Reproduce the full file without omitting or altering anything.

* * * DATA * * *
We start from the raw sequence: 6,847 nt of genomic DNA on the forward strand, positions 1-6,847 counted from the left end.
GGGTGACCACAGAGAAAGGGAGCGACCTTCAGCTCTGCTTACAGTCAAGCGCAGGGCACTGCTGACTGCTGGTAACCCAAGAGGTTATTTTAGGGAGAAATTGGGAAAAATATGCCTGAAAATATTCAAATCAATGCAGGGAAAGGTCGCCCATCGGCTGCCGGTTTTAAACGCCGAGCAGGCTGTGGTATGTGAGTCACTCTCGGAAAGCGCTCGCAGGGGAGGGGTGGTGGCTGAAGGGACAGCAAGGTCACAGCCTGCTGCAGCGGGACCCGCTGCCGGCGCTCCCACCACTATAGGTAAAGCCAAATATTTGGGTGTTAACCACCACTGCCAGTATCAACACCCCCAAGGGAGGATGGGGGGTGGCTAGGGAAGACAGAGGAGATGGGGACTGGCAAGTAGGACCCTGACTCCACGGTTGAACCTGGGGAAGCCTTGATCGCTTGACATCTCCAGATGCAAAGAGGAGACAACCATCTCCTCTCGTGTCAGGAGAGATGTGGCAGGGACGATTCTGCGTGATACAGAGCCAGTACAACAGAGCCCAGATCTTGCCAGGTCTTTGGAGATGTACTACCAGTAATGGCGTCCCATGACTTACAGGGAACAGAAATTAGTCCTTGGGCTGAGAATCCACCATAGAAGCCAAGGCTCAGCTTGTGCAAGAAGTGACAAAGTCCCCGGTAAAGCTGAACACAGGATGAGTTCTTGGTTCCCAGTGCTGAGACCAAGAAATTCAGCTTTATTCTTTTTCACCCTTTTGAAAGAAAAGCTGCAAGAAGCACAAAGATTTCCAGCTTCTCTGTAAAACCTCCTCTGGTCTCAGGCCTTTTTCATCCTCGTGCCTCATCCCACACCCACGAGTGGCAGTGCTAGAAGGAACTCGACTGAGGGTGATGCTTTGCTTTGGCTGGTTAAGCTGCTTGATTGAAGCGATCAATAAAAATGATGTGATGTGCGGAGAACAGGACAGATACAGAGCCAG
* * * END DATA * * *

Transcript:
We start from the raw sequence: 6,847 nt of genomic DNA on the forward strand, positions 1-6,847 counted from the left end.
GGGTGACCACAGAGAAAGGGAGCGACCTTCAGCTCTGCTTACAGTCAAGCGCAGGGCACTGCTGACTGCTGGTAACCCAAGAGGTTATTTTAGGGAGAAATTGGGAAAAATATGCCTGAAAATATTCAAATCAATGCAGGGAAAGGTCGCCCATCGGCTGCCGGTTTTAAACGCCGAGCAGGCTGTGGTATGTGAGTCACTCTCGGAAAGCGCTCGCAGGGGAGGGGTGGTGGCTGAAGGGACAGCAAGGTCACAGCCTGCTGCAGCGGGACCCGCTGCCGGCGCTCCCACCACTATAGGTAAAGCCAAATATTTGGGTGTTAACCACCACTGCCAGTATCAACACCCCCAAGGGAGGATGGGGGGTGGCTAGGGAAGACAGAGGAGATGGGGACTGGCAAGTAGGACCCTGACTCCACGGTTGAACCTGGGGAAGCCTTGATCGCTTGACATCTCCAGATGCAAAGAGGAGACAACCATCTCCTCTCGTGTCAGGAGAGATGTGGCAGGGACGATTCTGCGTGATACAGAGCCAGTACAACAGAGCCCAGATCTTGCCAGGTCTTTGGAGATGTACTACCAGTAATGGCGTCCCATGACTTACAGGGAACAGAAATTAGTCCTTGGGCTGAGAATCCACCATAGAAGCCAAGGCTCAGCTTGTGCAAGAAGTGACAAAGTCCCCGGTAAAGCTGAACACAGGATGAGTTCTTGGTTCCCAGTGCTGAGACCAAGAAATTCAGCTTTATTCTTTTTCACCCTTTTGAAAGAAAAGCTGCAAGAAGCACAAAGATTTCCAGCTTCTCTGTAAAACCTCCTCTGGTCTCAGGCCTTTTTCATCCTCGTGCCTCATCCCACACCCACGAGTGGCAGTGCTAGAAGGAACTCGACTGAGGGTGATGCTTTGCTTTGGCTGGTTAAGCTGCTTGATTGAAGCGATCAATAAAAATGATGTGATGTGCGGAGAACAGGACAGATACAGAGCCAG